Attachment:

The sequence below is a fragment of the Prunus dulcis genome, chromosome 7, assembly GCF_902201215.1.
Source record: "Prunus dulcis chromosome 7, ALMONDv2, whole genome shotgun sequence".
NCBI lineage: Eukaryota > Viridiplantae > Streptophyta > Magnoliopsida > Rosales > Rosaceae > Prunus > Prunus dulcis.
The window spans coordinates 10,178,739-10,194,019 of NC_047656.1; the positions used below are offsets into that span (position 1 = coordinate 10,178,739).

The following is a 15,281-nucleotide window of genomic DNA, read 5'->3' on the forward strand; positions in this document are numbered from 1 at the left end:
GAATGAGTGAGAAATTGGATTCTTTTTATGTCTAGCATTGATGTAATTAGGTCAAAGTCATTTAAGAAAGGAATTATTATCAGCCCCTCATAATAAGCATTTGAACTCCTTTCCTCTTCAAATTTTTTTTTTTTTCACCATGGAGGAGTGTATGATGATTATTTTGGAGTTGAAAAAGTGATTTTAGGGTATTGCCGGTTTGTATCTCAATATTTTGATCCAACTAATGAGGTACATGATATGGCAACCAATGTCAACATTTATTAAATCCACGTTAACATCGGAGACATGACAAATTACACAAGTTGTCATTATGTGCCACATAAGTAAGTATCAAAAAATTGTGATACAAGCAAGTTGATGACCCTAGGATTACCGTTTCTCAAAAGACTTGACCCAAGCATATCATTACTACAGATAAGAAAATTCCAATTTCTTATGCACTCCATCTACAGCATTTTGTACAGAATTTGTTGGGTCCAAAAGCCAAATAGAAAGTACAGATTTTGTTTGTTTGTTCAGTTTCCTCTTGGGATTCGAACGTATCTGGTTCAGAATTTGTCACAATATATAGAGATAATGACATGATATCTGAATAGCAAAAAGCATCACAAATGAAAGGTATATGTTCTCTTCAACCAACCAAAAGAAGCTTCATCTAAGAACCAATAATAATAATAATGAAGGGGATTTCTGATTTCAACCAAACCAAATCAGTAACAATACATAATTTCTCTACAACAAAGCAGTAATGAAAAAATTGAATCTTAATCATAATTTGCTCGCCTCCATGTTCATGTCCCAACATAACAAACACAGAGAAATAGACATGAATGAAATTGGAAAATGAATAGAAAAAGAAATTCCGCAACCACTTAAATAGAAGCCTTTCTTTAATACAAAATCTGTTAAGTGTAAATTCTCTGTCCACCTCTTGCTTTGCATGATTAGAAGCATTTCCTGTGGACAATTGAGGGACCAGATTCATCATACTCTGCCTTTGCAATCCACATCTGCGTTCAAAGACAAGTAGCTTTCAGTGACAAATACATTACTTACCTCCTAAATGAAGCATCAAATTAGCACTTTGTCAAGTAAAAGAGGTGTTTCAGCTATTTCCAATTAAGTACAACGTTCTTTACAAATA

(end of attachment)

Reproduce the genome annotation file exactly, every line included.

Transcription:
The sequence below is a fragment of the Prunus dulcis genome, chromosome 7, assembly GCF_902201215.1.
Source record: "Prunus dulcis chromosome 7, ALMONDv2, whole genome shotgun sequence".
NCBI lineage: Eukaryota > Viridiplantae > Streptophyta > Magnoliopsida > Rosales > Rosaceae > Prunus > Prunus dulcis.
The window spans coordinates 10,178,739-10,194,019 of NC_047656.1; the positions used below are offsets into that span (position 1 = coordinate 10,178,739).

The following is a 15,281-nucleotide window of genomic DNA, read 5'->3' on the forward strand; positions in this document are numbered from 1 at the left end:
GAATGAGTGAGAAATTGGATTCTTTTTATGTCTAGCATTGATGTAATTAGGTCAAAGTCATTTAAGAAAGGAATTATTATCAGCCCCTCATAATAAGCATTTGAACTCCTTTCCTCTTCAAATTTTTTTTTTTTTCACCATGGAGGAGTGTATGATGATTATTTTGGAGTTGAAAAAGTGATTTTAGGGTATTGCCGGTTTGTATCTCAATATTTTGATCCAACTAATGAGGTACATGATATGGCAACCAATGTCAACATTTATTAAATCCACGTTAACATCGGAGACATGACAAATTACACAAGTTGTCATTATGTGCCACATAAGTAAGTATCAAAAAATTGTGATACAAGCAAGTTGATGACCCTAGGATTACCGTTTCTCAAAAGACTTGACCCAAGCATATCATTACTACAGATAAGAAAATTCCAATTTCTTATGCACTCCATCTACAGCATTTTGTACAGAATTTGTTGGGTCCAAAAGCCAAATAGAAAGTACAGATTTTGTTTGTTTGTTCAGTTTCCTCTTGGGATTCGAACGTATCTGGTTCAGAATTTGTCACAATATATAGAGATAATGACATGATATCTGAATAGCAAAAAGCATCACAAATGAAAGGTATATGTTCTCTTCAACCAACCAAAAGAAGCTTCATCTAAGAACCAATAATAATAATAATGAAGGGGATTTCTGATTTCAACCAAACCAAATCAGTAACAATACATAATTTCTCTACAACAAAGCAGTAATGAAAAAATTGAATCTTAATCATAATTTGCTCGCCTCCATGTTCATGTCCCAACATAACAAACACAGAGAAATAGACATGAATGAAATTGGAAAATGAATAGAAAAAGAAATTCCGCAACCACTTAAATAGAAGCCTTTCTTTAATACAAAATCTGTTAAGTGTAAATTCTCTGTCCACCTCTTGCTTTGCATGATTAGAAGCATTTCCTGTGGACAATTGAGGGACCAGATTCATCATACTCTGCCTTTGCAATCCACATCTGCGTTCAAAGACAAGTAGCTTTCAGTGACAAATACATTACTTACCTCCTAAATGAAGCATCAAATTAGCACTTTGTCAAGTAAAAGAGGTGTTTCAGCTATTTCCAATTAAGTACAACGTTCTTTACAAATA